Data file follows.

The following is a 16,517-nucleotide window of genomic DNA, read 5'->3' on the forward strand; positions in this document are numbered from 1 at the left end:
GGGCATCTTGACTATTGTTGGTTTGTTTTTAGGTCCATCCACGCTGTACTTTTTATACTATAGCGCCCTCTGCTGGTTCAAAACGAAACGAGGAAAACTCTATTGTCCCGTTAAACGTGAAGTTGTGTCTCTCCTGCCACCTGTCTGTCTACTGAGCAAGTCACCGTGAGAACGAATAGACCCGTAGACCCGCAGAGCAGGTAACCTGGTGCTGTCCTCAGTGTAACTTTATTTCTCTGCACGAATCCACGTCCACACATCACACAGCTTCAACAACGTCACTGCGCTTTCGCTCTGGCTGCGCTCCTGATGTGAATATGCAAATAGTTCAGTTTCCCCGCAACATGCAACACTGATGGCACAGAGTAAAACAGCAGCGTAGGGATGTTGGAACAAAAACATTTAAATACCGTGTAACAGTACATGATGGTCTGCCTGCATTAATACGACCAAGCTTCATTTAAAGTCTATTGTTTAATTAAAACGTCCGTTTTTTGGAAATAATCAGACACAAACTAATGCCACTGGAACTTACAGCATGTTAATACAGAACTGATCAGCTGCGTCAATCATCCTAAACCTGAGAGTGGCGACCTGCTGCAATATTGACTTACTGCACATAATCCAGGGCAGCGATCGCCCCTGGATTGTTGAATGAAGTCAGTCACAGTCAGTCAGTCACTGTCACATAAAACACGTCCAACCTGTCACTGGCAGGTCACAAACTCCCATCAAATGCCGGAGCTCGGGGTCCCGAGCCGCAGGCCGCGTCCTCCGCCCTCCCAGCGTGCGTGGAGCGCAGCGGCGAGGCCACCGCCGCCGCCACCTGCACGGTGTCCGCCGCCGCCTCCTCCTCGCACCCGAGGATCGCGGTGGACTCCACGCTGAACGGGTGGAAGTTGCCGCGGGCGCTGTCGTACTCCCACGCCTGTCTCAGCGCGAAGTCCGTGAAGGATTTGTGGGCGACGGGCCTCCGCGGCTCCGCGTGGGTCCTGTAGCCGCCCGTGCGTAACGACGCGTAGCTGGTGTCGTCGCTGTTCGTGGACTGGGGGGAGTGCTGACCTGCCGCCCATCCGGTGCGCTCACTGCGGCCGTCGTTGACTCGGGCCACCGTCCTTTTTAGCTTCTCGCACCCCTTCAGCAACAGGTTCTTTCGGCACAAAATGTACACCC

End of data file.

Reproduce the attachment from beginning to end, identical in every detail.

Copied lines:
The following is a 16,517-nucleotide window of genomic DNA, read 5'->3' on the forward strand; positions in this document are numbered from 1 at the left end:
GGGCATCTTGACTATTGTTGGTTTGTTTTTAGGTCCATCCACGCTGTACTTTTTATACTATAGCGCCCTCTGCTGGTTCAAAACGAAACGAGGAAAACTCTATTGTCCCGTTAAACGTGAAGTTGTGTCTCTCCTGCCACCTGTCTGTCTACTGAGCAAGTCACCGTGAGAACGAATAGACCCGTAGACCCGCAGAGCAGGTAACCTGGTGCTGTCCTCAGTGTAACTTTATTTCTCTGCACGAATCCACGTCCACACATCACACAGCTTCAACAACGTCACTGCGCTTTCGCTCTGGCTGCGCTCCTGATGTGAATATGCAAATAGTTCAGTTTCCCCGCAACATGCAACACTGATGGCACAGAGTAAAACAGCAGCGTAGGGATGTTGGAACAAAAACATTTAAATACCGTGTAACAGTACATGATGGTCTGCCTGCATTAATACGACCAAGCTTCATTTAAAGTCTATTGTTTAATTAAAACGTCCGTTTTTTGGAAATAATCAGACACAAACTAATGCCACTGGAACTTACAGCATGTTAATACAGAACTGATCAGCTGCGTCAATCATCCTAAACCTGAGAGTGGCGACCTGCTGCAATATTGACTTACTGCACATAATCCAGGGCAGCGATCGCCCCTGGATTGTTGAATGAAGTCAGTCACAGTCAGTCAGTCACTGTCACATAAAACACGTCCAACCTGTCACTGGCAGGTCACAAACTCCCATCAAATGCCGGAGCTCGGGGTCCCGAGCCGCAGGCCGCGTCCTCCGCCCTCCCAGCGTGCGTGGAGCGCAGCGGCGAGGCCACCGCCGCCGCCACCTGCACGGTGTCCGCCGCCGCCTCCTCCTCGCACCCGAGGATCGCGGTGGACTCCACGCTGAACGGGTGGAAGTTGCCGCGGGCGCTGTCGTACTCCCACGCCTGTCTCAGCGCGAAGTCCGTGAAGGATTTGTGGGCGACGGGCCTCCGCGGCTCCGCGTGGGTCCTGTAGCCGCCCGTGCGTAACGACGCGTAGCTGGTGTCGTCGCTGTTCGTGGACTGGGGGGAGTGCTGACCTGCCGCCCATCCGGTGCGCTCACTGCGGCCGTCGTTGACTCGGGCCACCGTCCTTTTTAGCTTCTCGCACCCCTTCAGCAACAGGTTCTTTCGGCACAAAATGTACACCC